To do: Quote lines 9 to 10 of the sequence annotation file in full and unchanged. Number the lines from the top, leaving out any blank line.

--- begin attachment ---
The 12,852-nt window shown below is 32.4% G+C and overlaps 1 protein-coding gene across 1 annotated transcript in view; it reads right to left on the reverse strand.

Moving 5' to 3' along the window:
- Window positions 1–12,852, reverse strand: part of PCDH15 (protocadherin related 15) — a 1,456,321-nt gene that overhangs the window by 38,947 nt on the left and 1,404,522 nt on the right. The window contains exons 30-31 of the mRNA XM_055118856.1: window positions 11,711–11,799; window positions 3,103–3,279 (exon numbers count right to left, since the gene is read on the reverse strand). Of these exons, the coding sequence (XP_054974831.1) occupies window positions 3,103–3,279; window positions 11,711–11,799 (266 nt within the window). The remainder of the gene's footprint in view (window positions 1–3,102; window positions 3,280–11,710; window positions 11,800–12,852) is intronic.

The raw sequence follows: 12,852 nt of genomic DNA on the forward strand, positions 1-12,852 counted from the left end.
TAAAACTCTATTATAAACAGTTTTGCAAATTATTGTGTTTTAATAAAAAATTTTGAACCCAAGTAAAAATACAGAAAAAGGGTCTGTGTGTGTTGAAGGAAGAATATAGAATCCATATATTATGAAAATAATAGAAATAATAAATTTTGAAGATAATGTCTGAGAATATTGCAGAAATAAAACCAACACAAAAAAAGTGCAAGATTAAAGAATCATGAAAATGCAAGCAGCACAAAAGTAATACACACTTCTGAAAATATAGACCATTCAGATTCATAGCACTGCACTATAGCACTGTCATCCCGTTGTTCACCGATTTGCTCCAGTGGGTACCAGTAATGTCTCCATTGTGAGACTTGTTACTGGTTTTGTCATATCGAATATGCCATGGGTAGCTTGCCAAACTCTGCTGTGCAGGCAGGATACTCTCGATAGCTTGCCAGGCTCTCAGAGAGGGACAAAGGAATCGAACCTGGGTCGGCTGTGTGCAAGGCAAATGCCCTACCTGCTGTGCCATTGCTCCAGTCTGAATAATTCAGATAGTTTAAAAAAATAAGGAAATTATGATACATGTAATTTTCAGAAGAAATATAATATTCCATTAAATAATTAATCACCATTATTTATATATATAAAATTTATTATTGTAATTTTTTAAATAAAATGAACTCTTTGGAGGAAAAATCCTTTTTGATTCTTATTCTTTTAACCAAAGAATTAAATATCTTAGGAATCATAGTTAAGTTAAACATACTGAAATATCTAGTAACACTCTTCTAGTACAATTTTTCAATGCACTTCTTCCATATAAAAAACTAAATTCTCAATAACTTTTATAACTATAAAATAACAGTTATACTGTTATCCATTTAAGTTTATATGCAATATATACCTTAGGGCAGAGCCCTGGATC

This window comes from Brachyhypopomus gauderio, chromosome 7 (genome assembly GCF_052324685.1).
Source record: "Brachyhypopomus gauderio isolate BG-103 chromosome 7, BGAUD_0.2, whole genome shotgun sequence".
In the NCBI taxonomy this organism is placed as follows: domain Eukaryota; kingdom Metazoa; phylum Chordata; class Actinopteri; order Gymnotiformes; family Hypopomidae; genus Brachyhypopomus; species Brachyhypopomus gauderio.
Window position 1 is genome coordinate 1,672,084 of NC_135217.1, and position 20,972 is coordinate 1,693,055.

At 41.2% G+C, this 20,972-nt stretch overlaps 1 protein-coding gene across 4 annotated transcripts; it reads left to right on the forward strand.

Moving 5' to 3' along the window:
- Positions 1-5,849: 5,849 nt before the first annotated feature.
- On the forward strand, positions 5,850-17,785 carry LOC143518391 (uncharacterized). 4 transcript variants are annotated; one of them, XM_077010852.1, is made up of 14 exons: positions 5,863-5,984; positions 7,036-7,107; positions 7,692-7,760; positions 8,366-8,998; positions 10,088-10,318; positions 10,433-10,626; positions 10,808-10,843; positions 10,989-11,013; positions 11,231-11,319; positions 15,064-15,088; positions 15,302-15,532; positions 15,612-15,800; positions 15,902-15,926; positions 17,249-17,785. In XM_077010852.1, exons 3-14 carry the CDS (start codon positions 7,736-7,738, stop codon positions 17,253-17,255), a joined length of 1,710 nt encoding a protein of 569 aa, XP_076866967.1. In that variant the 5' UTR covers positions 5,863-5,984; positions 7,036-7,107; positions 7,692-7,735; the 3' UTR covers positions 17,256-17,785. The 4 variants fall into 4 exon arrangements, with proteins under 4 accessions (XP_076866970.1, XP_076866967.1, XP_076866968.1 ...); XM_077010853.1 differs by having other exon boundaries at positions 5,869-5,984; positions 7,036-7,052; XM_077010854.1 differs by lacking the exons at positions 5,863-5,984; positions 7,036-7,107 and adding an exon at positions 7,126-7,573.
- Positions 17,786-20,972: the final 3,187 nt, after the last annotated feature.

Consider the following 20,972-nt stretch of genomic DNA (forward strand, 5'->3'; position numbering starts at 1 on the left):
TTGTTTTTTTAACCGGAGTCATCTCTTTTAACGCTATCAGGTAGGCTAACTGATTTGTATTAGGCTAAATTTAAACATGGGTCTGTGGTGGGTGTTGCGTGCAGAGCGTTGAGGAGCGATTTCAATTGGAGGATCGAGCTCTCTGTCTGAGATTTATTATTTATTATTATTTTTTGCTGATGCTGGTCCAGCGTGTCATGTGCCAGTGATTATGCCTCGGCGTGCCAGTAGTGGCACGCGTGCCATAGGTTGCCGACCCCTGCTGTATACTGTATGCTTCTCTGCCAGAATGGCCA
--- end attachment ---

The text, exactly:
Window position 1 is genome coordinate 1,672,084 of NC_135217.1, and position 20,972 is coordinate 1,693,055.

At 41.2% G+C, this 20,972-nt stretch overlaps 1 protein-coding gene across 4 annotated transcripts; it reads left to right on the forward strand.